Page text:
Their commercial breakthrough – and arguably their most essential platter – Red Hot Chili Peppers’ fifth album, Blood Sugar Sex Magick, shot to No.3 on the Billboard 200, spawned a series of hits and eventually moved over seven million copies in the US alone.
Listen to ‘Blood Sugar Sex Magick’ here.
“We all knew we were doing our best work yet”
These are the sort of statistics most artists dream of, yet they were especially hard won where the Chili Peppers were concerned. Though highly regarded in and around Los Angeles after forming in 1983, the band’s first three albums – The Red Hot Chili Peppers, Freaky Styley and The Uplift Mofo Party Plan – failed to elevate them above cult status, and they also suffered a major setback when original guitarist, Hillel Slovak, died from a heroin overdose in June 1988.
It’s been well-documented that vocalist Anthony Kiedis was also struggling with narcotics during this period but, after Slovak’s death, he cleaned up and joined bassist Flea alongside two new bandmates: the prodigiously talented teenage guitarist John Frusciante and drummer Chad Smith, who replaced the group’s outgoing Uplift Mofo-era sticksman Jack Irons.
The new line-up’s debut, Mother’s Milk, saw a modest upswing in the Chili Peppers’ fortunes, as it narrowly missed the Top 50 of the Billboard 200 and yielded a minor hit with a cover of Stevie Wonder’s Higher Ground. However, the band were unhappy with their producer, Michael Beinhorn, and even less enamoured of their label, EMI. Hoping to get a new deal, the group had intended to sign with Sony/Epic, but then realised they would be much more at home with Warner Bros.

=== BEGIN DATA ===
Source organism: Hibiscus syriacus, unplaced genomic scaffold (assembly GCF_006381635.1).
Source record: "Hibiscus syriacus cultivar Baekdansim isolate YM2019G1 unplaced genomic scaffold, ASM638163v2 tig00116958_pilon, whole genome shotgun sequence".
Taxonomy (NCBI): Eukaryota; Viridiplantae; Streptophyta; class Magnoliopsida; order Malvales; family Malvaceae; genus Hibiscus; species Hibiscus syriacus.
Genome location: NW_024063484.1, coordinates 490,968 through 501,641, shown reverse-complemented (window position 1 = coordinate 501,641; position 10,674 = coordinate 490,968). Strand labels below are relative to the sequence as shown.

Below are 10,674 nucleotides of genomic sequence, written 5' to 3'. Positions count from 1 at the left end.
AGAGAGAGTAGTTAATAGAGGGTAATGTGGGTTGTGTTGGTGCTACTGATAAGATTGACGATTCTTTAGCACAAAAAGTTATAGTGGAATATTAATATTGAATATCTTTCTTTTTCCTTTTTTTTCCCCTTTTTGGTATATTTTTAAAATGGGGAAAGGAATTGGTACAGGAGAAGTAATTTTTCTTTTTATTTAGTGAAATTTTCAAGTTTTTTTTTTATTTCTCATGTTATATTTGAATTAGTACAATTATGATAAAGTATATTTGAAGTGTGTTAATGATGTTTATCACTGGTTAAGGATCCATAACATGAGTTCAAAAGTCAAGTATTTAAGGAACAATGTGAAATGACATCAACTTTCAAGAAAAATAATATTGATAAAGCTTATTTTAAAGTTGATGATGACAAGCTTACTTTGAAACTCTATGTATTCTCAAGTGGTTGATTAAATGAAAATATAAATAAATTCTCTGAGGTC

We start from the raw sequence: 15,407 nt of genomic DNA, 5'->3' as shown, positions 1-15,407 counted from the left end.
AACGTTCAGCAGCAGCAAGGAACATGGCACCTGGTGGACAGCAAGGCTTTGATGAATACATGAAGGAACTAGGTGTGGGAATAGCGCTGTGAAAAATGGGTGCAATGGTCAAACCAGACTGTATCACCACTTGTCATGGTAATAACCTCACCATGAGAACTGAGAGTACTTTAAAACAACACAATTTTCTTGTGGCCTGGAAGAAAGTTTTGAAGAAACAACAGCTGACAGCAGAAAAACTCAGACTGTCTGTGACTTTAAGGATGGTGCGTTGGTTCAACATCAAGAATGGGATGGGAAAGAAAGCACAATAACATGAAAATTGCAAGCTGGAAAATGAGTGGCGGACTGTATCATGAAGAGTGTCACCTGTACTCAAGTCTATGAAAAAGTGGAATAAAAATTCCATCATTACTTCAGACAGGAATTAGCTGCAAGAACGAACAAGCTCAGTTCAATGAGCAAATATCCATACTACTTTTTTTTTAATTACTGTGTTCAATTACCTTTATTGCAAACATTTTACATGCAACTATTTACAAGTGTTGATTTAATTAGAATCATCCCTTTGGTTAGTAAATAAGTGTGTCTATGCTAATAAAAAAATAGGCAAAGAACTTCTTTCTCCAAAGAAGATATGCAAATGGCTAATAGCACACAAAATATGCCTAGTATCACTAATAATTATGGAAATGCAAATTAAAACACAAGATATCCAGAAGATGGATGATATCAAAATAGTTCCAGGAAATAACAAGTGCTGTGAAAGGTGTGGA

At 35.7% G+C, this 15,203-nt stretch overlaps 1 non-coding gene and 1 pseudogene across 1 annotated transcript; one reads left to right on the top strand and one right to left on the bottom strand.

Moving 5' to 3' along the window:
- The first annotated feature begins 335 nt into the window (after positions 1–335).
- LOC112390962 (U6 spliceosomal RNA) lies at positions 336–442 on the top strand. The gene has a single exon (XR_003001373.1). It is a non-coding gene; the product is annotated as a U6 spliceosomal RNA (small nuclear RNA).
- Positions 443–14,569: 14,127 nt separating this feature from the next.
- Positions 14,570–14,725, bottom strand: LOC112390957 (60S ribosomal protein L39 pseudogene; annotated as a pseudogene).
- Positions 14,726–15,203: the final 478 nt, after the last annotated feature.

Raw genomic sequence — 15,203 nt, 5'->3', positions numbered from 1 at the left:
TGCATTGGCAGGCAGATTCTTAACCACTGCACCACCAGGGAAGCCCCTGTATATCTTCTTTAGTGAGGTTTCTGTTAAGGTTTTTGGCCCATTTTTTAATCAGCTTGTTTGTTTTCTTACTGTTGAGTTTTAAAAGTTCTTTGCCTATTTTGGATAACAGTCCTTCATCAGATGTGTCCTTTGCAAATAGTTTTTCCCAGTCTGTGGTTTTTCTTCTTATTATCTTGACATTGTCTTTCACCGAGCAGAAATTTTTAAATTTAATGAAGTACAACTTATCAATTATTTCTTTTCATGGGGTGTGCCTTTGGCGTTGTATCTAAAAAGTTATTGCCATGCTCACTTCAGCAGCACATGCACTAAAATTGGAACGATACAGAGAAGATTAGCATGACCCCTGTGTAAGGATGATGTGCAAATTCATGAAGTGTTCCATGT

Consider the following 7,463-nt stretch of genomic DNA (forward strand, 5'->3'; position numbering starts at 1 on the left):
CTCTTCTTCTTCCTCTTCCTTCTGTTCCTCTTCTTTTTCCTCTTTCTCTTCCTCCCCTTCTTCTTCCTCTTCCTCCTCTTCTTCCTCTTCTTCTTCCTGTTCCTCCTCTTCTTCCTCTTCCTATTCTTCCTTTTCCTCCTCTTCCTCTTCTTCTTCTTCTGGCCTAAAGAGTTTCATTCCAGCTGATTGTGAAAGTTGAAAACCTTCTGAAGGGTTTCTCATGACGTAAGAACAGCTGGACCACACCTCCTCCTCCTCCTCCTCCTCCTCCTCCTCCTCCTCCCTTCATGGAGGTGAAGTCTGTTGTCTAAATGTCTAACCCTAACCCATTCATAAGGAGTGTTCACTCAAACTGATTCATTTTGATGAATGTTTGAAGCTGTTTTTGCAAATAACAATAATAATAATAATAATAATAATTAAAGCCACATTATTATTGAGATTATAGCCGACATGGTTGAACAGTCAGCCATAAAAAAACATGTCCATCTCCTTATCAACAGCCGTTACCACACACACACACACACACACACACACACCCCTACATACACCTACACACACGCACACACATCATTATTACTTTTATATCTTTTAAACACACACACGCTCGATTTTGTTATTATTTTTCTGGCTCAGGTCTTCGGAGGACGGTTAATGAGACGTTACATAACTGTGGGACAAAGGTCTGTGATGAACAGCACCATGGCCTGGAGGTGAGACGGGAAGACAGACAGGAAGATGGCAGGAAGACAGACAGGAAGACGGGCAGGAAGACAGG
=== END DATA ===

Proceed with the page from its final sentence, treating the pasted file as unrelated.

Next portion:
“The most wonderful recording session we’ve ever had”
The Chili Peppers were especially impressed with Warners’ CEO, Mo Ostin, who had even gone so far as to call Anthony Kiedis to congratulate him on the band’s new deal with Sony. “The coolest, most real person we’d met during all these negotiations had just personally called to encourage me to make a great record for a rival company,” Kiedis recalled in his memoir, Scar Tissue. “That was the kind of guy I’d want to be working for.”
Changing their original plan and signing with Warners instead, the group then settled their producer-related worries when they hired Rick Rubin to helm the sessions for their fifth album, Blood Sugar Sex Magick. An influential and in-demand producer whose credits included Slayer’s Reign In Blood and Beastie Boys’ Licensed To Ill, Rubin favoured a hands-on approach and also enjoyed thinking outside the box. An example of this was his suggestion that the band record their new album in a sprawling, ten-bedroom mansion in LA’s Laurel Canyon once owned by legendary escapologist Harry Houdini.
“It was this big, ghostly abandoned structure that we built a studio in”
“That was probably the most wonderful recording session that we’ve ever had to date,” Anthony Kiedis enthused in an Entertainment Weekly interview in 2011. “The nature of it was so special: living in this ramshackle old 1920s mansion in the Hollywood Hills that hadn’t been lived in for years. It was this big, ghostly abandoned structure that we readily moved into and built a makeshift studio [in].”